Crazy Because It’s Fiction: Our Review of ‘Strange But True’

Crazy Because It’s Fiction: Our Review of ‘Strange But True’

Rowan Athale’s Strange but True deserves enough credit in that it has a good mix of innocuous scenes with more baffling ones. There is enough of a character, Melissa (Margaret Qualley), hanging out and arriving at cottage that she rents. That scene comes after she visits a young man, Philip (Nick Robinson), and his mother Charlene (Amy Ryan). She tells them is pregnant with their dead brother and son Ronnie’s (Connor Jessup) baby. Ok, so either she’s telling the truth or she’s lying.

Either way, Strange but True’s first act has Philip and Charlene doing their own research in the matter. Of course, this doesn’t help them find the truth. Philip visits one of Melissa’s old friends (Mena Massoud), but all this old friend does is tell him things he already knows. At least these scenes show how much this tragedy takes its toll on him, looking mope in comparison to everyone around him. The same goes for Charlene, whose fact-finding search involves yelling at people in the library where she used to work.

Strange but True’s has a mystical air to it since it is, after all, about a possible immaculate conception. And of course, a thriller with such a premise can present itself however it wants and incorporate any style it wants. It then can, in layman’s terms, be ethereal crazy or psycho crazy. But it takes too long to make that decision, as its way of procrastinating is to make it as dreary as possible. And some of the younger cast members phone it in instead of pushing toward camp.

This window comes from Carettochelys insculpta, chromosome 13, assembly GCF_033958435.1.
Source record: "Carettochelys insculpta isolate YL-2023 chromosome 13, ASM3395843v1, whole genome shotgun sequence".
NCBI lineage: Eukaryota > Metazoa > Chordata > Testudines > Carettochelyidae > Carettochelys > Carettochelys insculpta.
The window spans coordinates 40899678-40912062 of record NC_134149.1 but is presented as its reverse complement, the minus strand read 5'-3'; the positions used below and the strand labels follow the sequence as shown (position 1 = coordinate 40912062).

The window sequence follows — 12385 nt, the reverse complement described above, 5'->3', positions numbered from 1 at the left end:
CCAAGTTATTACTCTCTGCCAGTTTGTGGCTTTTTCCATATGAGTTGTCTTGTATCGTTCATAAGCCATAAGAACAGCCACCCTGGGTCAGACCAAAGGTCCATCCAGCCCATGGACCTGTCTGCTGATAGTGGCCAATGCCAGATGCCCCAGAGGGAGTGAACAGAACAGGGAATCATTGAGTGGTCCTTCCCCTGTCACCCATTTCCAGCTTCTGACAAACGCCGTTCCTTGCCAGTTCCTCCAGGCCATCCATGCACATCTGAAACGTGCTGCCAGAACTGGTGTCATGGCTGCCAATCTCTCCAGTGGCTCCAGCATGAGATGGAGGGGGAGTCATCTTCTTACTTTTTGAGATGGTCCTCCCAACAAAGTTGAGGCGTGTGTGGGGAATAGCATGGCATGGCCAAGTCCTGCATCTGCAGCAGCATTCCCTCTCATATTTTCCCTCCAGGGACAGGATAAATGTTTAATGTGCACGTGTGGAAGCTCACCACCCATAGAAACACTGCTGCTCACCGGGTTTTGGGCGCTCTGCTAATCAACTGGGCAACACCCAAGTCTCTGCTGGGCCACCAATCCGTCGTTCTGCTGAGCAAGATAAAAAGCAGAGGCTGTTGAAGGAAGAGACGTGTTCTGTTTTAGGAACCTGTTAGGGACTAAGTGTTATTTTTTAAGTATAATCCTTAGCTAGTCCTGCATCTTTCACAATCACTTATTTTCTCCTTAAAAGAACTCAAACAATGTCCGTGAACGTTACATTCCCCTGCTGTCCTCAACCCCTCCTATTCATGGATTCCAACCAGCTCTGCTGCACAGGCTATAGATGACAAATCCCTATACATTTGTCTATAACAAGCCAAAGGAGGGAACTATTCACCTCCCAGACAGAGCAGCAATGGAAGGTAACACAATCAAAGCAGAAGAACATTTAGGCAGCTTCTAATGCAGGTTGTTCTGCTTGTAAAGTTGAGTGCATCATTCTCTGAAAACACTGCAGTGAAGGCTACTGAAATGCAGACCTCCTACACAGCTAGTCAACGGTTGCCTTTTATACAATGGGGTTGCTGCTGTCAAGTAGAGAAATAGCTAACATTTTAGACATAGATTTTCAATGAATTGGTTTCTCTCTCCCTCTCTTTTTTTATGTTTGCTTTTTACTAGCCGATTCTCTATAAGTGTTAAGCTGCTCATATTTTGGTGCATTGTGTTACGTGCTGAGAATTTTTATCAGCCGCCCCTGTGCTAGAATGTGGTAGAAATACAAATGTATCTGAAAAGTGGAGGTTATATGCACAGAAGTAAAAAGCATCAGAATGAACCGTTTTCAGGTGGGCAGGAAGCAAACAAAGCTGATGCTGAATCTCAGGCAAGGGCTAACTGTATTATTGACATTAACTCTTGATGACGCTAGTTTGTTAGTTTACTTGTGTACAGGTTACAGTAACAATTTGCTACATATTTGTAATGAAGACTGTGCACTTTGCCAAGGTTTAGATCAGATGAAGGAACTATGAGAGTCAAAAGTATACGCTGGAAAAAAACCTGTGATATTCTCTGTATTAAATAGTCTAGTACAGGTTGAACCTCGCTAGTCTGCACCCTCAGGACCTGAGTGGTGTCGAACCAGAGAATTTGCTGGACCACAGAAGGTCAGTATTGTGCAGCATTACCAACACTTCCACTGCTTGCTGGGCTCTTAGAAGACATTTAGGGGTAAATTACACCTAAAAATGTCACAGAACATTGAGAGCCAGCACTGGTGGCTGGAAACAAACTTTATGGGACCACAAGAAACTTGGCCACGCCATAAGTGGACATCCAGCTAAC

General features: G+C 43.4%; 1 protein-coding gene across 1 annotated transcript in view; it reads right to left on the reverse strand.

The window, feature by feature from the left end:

The older cast is better in that regard and only slightly, with Ryan being the only person here capable of displaying emotion. As I wrote earlier, Charlene likes to yell at other characters, including her ex-husband (Greg Kinnear). But the watch-ability of that has its limits. She is one of the characters in Eric Garcia’s script who either buries the lead during conversations. Or characters finding things out about the world around them twenty minutes after any smart audience member does.

This thriller eventually decides where to go both plot wise and stylistically in adapting a John Searles novel. Audiences expect a movie like this to go two ways, which means the script must look for a third. There is a shocking reveal here no critic should spoil to any audiences who dare. But it involves a man who has held two jobs that everyone hates at this moment. It also answers the other question it asks during the beginning of why Philip is running in the woods. Either way, this reveal is as dumb as B-films go both in premise and in execution.

This post was written by
While Paolo Kagaoan is not taking long walks in shrubbed areas, he occasionally watch movies and write about them. His credentials are as follows: he has a double major in English and Art History. This means that, for example, he will gush at the art direction in the Amityville house and will want to live there, which is a terrible idea because that house has ghosts. Follow him @paolokagaoan on Instagram but not while you're working.
Comments are closed.